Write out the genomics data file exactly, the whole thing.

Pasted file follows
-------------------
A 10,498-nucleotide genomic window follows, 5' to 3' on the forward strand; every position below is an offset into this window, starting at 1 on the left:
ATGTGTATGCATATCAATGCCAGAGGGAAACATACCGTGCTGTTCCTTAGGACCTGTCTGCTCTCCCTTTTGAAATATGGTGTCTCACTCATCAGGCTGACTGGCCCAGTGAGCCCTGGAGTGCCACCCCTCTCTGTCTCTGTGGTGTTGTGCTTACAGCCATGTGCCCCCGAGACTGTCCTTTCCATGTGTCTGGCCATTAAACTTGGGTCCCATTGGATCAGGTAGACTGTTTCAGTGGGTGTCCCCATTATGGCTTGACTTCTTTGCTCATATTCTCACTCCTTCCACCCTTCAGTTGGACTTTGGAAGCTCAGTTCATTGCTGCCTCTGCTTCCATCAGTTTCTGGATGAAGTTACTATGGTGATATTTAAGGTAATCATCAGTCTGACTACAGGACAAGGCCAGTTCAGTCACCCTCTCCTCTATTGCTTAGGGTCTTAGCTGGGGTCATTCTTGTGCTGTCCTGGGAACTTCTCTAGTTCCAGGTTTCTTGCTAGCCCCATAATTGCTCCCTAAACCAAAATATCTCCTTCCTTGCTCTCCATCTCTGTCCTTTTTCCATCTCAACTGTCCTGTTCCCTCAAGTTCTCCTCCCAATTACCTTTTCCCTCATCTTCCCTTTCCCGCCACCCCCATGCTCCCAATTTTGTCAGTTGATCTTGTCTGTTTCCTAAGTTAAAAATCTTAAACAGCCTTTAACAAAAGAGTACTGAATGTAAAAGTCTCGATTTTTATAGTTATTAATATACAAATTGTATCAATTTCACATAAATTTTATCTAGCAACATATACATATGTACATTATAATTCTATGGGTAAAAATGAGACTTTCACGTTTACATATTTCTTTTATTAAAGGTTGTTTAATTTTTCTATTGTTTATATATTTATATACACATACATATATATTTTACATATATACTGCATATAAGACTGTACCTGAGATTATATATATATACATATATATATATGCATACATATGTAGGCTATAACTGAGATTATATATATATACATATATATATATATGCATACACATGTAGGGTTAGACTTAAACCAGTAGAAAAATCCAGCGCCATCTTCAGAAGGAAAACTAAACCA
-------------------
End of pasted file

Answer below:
A 10,498-nucleotide genomic window follows, 5' to 3' on the forward strand; every position below is an offset into this window, starting at 1 on the left:
ATGTGTATGCATATCAATGCCAGAGGGAAACATACCGTGCTGTTCCTTAGGACCTGTCTGCTCTCCCTTTTGAAATATGGTGTCTCACTCATCAGGCTGACTGGCCCAGTGAGCCCTGGAGTGCCACCCCTCTCTGTCTCTGTGGTGTTGTGCTTACAGCCATGTGCCCCCGAGACTGTCCTTTCCATGTGTCTGGCCATTAAACTTGGGTCCCATTGGATCAGGTAGACTGTTTCAGTGGGTGTCCCCATTATGGCTTGACTTCTTTGCTCATATTCTCACTCCTTCCACCCTTCAGTTGGACTTTGGAAGCTCAGTTCATTGCTGCCTCTGCTTCCATCAGTTTCTGGATGAAGTTACTATGGTGATATTTAAGGTAATCATCAGTCTGACTACAGGACAAGGCCAGTTCAGTCACCCTCTCCTCTATTGCTTAGGGTCTTAGCTGGGGTCATTCTTGTGCTGTCCTGGGAACTTCTCTAGTTCCAGGTTTCTTGCTAGCCCCATAATTGCTCCCTAAACCAAAATATCTCCTTCCTTGCTCTCCATCTCTGTCCTTTTTCCATCTCAACTGTCCTGTTCCCTCAAGTTCTCCTCCCAATTACCTTTTCCCTCATCTTCCCTTTCCCGCCACCCCCATGCTCCCAATTTTGTCAGTTGATCTTGTCTGTTTCCTAAGTTAAAAATCTTAAACAGCCTTTAACAAAAGAGTACTGAATGTAAAAGTCTCGATTTTTATAGTTATTAATATACAAATTGTATCAATTTCACATAAATTTTATCTAGCAACATATACATATGTACATTATAATTCTATGGGTAAAAATGAGACTTTCACGTTTACATATTTCTTTTATTAAAGGTTGTTTAATTTTTCTATTGTTTATATATTTATATACACATACATATATATTTTACATATATACTGCATATAAGACTGTACCTGAGATTATATATATATACATATATATATATGCATACATATGTAGGCTATAACTGAGATTATATATATATACATATATATATATATGCATACACATGTAGGGTTAGACTTAAACCAGTAGAAAAATCCAGCGCCATCTTCAGAAGGAAAACTAAACCA